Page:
President Trump has made a major goal to end Net Neutrality. Not making it up; Sean Spicer said as much. I will attempt to write this as a pastor, not as someone who was a techie in a past life or a consumer, but as a pastor. This is a response to something that I find abhorrent, and I have made it a promise to call out those things I find abhorrent no matter the letter behind the name.
The idea of Net Neutrality is simple: every bit of data is equal. As long as bandwidth exists, no data has priority. There is a conversation about entertainment and competition in that field, but that is not part of my pastoral view.
I care about information. I believe that the internet has had the greatest effect on the availability of information of any technology in the history of humanity. The printing press brought the written word to people; the internet brings all of the written words to everyone.
All information, today, is equal. No one can pay to make certain information more available than other information, no one can pay to make it arrive faster, no one can pay to give it priority. Within the constrains of the present technology, all information is neutral.
Removing Net Neutrality changes that. It allows ISPs to provide “Fast Lanes” for those who are willing/able to pay. Again, not going to talk about entertainment and business, only information. If a certain news company can pay for the fast lane, and another news company cannot (or will not), then their news and their information is more available.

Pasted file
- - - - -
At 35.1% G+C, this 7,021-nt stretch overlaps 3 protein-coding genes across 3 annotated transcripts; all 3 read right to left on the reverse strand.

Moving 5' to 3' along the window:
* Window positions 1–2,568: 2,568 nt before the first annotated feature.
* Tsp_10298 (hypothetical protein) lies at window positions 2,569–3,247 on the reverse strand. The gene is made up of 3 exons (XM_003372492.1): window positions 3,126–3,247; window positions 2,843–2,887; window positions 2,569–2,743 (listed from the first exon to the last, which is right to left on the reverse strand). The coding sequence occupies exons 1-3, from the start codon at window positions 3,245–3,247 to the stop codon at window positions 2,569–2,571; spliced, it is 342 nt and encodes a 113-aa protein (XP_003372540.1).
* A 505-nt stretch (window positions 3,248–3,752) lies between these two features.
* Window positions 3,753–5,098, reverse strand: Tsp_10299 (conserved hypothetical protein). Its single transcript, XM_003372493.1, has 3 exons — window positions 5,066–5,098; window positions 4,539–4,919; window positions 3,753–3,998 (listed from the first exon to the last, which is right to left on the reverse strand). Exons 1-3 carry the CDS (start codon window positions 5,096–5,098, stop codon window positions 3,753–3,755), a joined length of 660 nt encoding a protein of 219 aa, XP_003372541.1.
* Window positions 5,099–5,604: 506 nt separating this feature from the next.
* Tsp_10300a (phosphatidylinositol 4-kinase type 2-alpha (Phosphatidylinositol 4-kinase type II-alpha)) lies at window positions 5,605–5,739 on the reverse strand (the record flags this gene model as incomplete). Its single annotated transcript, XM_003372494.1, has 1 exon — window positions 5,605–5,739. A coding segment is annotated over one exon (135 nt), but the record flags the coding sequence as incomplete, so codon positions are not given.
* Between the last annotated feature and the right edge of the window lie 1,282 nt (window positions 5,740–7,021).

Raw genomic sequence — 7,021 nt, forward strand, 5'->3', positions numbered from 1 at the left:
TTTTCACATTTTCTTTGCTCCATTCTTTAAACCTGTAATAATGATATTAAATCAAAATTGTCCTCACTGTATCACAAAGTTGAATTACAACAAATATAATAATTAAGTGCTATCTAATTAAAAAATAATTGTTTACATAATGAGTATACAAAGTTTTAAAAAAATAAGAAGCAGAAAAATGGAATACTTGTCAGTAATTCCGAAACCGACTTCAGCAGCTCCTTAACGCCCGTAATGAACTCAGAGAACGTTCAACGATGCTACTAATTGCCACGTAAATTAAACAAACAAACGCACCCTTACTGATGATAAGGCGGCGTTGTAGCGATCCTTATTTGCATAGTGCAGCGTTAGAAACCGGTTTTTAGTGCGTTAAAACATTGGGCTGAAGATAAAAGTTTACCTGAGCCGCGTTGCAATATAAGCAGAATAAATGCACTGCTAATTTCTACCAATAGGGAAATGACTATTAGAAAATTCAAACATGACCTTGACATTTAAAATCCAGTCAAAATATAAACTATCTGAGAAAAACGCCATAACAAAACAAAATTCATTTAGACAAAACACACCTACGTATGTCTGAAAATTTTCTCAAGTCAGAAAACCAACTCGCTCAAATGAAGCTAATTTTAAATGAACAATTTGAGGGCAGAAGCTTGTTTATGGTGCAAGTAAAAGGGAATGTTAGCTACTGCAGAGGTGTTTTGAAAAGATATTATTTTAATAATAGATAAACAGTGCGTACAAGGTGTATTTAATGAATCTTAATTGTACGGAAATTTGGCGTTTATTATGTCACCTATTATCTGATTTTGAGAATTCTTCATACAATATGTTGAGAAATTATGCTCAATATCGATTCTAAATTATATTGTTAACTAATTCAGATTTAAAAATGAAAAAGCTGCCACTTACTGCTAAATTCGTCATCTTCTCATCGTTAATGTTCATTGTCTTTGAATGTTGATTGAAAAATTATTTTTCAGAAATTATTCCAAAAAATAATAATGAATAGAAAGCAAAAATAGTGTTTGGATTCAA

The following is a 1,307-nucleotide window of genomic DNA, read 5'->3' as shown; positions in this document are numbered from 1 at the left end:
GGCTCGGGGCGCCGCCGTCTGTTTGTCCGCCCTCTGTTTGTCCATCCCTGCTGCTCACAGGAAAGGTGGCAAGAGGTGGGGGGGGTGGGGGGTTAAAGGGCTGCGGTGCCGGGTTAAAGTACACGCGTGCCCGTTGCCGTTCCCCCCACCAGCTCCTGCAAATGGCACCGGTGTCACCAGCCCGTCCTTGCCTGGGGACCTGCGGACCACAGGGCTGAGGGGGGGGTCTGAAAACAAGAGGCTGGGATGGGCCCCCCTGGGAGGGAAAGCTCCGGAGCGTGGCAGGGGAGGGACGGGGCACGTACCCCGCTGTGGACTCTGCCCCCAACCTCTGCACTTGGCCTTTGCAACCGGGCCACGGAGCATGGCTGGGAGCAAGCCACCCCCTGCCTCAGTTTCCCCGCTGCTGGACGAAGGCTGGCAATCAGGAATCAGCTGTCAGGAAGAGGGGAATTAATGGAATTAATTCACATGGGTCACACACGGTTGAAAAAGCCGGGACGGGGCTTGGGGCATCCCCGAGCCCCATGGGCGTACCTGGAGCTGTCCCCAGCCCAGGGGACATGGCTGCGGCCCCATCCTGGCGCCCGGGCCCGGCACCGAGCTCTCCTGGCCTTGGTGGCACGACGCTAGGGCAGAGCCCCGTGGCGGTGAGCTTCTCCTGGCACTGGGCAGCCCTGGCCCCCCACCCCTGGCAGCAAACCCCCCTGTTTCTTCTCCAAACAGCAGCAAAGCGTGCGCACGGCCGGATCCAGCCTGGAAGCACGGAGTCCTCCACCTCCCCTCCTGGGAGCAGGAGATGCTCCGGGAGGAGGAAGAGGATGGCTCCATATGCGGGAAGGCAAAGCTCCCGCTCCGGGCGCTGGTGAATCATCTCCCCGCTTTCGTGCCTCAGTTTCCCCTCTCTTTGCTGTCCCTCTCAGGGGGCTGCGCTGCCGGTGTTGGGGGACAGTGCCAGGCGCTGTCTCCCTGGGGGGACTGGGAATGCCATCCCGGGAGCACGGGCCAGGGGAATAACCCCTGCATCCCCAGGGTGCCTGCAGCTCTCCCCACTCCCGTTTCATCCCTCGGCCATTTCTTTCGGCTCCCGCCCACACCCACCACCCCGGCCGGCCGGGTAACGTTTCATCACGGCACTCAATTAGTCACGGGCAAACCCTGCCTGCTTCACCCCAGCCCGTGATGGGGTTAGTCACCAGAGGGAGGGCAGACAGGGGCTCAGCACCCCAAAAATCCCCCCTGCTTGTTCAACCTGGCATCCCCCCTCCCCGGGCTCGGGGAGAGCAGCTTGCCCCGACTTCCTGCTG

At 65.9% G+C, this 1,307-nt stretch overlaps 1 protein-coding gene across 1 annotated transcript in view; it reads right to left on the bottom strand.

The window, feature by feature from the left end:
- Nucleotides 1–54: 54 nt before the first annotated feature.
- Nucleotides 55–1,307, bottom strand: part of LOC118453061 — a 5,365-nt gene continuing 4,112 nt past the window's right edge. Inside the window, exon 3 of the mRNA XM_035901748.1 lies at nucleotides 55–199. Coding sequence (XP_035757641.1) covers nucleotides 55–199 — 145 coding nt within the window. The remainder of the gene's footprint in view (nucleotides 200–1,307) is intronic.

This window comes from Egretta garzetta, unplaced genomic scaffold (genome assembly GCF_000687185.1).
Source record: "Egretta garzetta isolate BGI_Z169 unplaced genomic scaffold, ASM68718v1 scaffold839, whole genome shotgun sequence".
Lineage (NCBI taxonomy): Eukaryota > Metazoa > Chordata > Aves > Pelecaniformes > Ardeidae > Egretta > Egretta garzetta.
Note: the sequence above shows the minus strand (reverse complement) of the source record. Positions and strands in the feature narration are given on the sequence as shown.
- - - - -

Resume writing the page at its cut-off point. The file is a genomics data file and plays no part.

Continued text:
If this is allowed to happen, money will begin to determine “truth.” Those who are rich will tell those who are not the information they deem important enough to spend money getting into the “Fast Lane.” Those with power and resources will be able to effectively restrict information by making it more and more difficult to access unless they approve it by paying to make it more available.
Information must be neutral in terms of availability if the internet is to continue having the great effect on the civilization that is has now. If information becomes prioritized by money, that effect will slowly die and the internet will not longer be the great thing it is now.
The internet must be neutral.
P.S.: I know this does not scratch the surface of competition, monopolizing services, or the politics of regulation vs. deregulation, but, as a pastor, my only concern is that information and truth be completely available and the opportunity to judge all information be given to all people, not just the people who would determine which information gets priority.